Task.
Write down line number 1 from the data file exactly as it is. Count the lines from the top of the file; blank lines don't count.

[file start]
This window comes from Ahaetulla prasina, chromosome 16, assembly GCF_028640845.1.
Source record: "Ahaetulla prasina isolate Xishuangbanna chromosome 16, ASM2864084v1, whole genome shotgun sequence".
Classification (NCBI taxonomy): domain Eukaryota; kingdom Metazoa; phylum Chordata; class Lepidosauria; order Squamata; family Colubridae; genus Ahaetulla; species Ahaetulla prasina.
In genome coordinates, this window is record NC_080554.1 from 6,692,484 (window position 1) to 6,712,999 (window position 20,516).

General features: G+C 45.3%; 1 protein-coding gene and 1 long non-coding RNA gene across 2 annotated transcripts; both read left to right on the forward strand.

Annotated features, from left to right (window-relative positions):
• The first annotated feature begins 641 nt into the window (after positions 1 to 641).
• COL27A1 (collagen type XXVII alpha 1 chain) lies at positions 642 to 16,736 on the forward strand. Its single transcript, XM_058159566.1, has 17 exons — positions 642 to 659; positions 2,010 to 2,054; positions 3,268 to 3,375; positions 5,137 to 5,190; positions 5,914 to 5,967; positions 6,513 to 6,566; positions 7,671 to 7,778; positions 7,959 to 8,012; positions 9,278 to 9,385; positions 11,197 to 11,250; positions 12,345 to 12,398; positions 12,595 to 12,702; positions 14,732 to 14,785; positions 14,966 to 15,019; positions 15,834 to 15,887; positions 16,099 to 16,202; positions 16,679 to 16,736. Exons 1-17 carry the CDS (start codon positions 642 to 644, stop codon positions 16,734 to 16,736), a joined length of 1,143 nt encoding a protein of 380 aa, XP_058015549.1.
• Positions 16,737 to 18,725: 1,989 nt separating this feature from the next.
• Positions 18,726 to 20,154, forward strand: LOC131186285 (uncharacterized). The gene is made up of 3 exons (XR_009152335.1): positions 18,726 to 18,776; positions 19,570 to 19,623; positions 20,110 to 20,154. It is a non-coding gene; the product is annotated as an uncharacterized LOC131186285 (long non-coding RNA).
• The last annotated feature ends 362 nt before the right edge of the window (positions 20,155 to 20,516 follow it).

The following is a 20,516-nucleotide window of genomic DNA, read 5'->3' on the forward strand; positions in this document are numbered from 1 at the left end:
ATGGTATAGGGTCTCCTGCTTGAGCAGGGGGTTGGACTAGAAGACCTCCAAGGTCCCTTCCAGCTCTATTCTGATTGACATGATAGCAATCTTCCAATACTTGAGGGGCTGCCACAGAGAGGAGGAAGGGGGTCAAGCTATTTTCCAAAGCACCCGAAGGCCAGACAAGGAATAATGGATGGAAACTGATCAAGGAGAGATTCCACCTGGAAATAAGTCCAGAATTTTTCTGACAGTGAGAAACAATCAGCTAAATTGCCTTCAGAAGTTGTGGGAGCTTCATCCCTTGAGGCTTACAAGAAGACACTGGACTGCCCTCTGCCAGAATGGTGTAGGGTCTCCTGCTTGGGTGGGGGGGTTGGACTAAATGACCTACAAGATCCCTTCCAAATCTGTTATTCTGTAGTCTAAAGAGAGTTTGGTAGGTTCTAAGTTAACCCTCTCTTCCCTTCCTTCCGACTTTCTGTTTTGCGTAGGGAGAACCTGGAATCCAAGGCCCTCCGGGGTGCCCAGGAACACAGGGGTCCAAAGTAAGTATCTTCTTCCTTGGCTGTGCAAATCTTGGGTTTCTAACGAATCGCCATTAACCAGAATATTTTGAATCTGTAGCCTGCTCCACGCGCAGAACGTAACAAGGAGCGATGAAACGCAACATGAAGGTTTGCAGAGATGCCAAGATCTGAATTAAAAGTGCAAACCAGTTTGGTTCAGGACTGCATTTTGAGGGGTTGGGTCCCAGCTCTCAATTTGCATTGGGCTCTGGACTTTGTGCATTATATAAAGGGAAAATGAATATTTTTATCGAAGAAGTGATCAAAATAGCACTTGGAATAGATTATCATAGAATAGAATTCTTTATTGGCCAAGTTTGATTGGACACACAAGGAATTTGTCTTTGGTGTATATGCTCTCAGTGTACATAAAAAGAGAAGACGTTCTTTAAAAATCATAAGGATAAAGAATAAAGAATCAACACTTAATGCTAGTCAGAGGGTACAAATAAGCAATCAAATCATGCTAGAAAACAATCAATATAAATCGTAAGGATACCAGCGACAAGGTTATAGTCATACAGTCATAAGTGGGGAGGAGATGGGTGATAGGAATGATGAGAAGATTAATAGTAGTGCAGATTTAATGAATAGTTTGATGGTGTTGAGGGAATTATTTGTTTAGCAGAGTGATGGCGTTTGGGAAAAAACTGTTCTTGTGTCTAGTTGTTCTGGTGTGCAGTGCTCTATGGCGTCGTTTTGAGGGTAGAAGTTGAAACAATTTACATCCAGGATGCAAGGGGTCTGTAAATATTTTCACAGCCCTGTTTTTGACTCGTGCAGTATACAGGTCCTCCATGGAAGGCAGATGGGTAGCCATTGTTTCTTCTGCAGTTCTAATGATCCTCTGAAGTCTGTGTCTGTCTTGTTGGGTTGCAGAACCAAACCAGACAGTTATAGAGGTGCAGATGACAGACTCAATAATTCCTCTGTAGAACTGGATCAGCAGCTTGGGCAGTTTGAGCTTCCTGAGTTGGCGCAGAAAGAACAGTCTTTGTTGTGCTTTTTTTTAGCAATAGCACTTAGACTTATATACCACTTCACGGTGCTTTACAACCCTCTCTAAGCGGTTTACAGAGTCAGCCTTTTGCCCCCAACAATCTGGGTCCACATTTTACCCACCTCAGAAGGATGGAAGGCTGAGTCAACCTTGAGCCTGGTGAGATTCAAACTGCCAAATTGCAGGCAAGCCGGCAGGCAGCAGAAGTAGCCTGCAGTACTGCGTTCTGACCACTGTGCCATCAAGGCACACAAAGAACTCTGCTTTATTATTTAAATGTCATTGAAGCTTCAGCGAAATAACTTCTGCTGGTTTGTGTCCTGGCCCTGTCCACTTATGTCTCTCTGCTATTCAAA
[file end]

This window comes from Ahaetulla prasina, chromosome 16, assembly GCF_028640845.1.